One of the reasons why this comes up is the very last set of rules about "glueing" (sic). Glue is (part of) how univalence is added to the theory; it lets you demonstrate an isomorphism (up to identity) and get an identity. The thing to note here is that there are two "glue"s. One is term-level, and the other is type-level. The notes write them almost identically, but I'll write the type level one with a capital. Anyhow, types built with Glue are an example of something that is fibred over the interval. You demonstrate an Iso(T, A), and using Glue with that lets you build a type family that will reduce to T when i = 1, and A when i = 0. And glue lets you move elements along that isomorphism, so it lets you create identity types that match up corresponding elements of the isomorphic types.

The last very cryptic thing is "formulas" in the context. There is pretty much no explanation for them, but they are used in Glue and comp. If you read some cubicaltt programs, you'll see that they look completely different there, like "i = 0". So what I think they are is a way to do case analysis on interval elements in a controlled way. The rules for using them ensure that you can only 'branch' in ways such that the result of each branch will be judged equal in a joint context. The formula 'i' corresponds to the case 'i = 1' and the formula '1 - i' corresponds to the case 'i = 0'. The weird "u_{φ,ψ}v" notation is a way to collect up two branches into one expression, and it's a value that reduces to u when φ = 1 and v when Ψ = 1.

The last problematic thing about formulas is how you even derive things with them in the context. I think one important thing that isn't explained is that you can probably weaken by formulas in some way. Like 'Γ ⊢ a : A' yields 'Γ, φ ⊢ a : A', possibly with side conditions. Or perhaps 'Γ ⊢ a : A' yields 'Γ, 1 ⊢ a : A'. Structural rules like this aren't given, though.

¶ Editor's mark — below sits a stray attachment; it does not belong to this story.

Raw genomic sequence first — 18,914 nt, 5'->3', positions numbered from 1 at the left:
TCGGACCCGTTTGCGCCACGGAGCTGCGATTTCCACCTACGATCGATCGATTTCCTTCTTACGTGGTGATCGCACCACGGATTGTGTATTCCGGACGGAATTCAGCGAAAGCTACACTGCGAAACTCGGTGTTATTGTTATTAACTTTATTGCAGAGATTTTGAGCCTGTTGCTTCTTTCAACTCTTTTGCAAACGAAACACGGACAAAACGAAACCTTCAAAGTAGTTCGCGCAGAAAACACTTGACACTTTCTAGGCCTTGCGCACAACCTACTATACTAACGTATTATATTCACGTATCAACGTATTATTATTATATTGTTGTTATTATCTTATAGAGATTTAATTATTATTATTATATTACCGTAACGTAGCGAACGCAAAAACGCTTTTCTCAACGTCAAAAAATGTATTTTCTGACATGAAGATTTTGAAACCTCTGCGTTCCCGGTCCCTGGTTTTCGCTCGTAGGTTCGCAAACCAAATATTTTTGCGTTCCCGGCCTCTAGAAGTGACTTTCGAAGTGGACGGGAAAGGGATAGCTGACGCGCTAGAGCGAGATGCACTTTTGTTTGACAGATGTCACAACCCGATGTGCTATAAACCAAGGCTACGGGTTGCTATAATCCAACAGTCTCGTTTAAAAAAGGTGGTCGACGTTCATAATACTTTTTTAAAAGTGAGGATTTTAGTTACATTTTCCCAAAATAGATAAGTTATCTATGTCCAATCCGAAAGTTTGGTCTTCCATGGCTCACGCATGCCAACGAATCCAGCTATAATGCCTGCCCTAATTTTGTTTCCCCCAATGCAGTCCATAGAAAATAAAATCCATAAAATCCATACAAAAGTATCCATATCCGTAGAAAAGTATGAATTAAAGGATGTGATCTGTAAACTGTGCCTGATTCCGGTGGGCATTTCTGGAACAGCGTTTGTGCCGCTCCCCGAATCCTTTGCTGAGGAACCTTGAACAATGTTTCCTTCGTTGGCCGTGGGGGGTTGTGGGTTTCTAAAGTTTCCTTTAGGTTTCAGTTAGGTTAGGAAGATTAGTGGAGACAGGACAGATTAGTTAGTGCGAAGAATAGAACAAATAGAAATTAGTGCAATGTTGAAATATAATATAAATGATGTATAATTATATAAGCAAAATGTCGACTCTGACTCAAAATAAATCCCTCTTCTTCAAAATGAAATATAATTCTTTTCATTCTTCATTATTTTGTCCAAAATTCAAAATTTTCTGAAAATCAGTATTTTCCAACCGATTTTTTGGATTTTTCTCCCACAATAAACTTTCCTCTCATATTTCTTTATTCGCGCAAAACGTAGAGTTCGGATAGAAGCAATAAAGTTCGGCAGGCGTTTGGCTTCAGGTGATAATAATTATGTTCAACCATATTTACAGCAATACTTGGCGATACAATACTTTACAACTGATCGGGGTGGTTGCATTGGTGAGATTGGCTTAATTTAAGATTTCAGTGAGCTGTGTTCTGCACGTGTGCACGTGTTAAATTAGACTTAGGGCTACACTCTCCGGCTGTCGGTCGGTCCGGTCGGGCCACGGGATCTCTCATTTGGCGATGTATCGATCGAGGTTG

The last thing to understand is comp, but I already covered that in my last post. However, my explanation there might not give the clearest idea of how things work exactly. Namely, a 'x = y -> P x -> P y' type substitution is not fundamental in cubical type theory. To get that sort of substitution, you first prove 'P x = P y' and then use an operation 'comp' that takes 'A = B' to 'A -> B'. So, you never need to inspect a function like P, you only need to inspect its application to things. You can build expressions that demonstrate (effectively) 'P x = P y' in completely abstract contexts, using (interval) lambda and application, and induction on types is used to figure out how those lambda terms need to compute on values.

The last notational bit about comp is that it binds a variable. The hypotheses of comp formation include 'i : 𝕀' in the context, and then 'comp^i' binds i for its subexpressions. But 'fill', which is defined in terms of comp, and uses a similar notation, does not bind its superscript.

I think that's about it. With the above, I think it's possible to get a feeling for the cubicaltt notes on a sort of operational level (figuring out why the computation rules for comp are what they are is then the difficult part). Whether it's any good as a model of homotopy stuff, I can't say, because I know very little about homotopy/topology. But maybe it can help some other folks like me who are more interested in the computational aspects than a syntactic theory of a branch of mathematics (or maybe it will help the latter folk, too; who knows).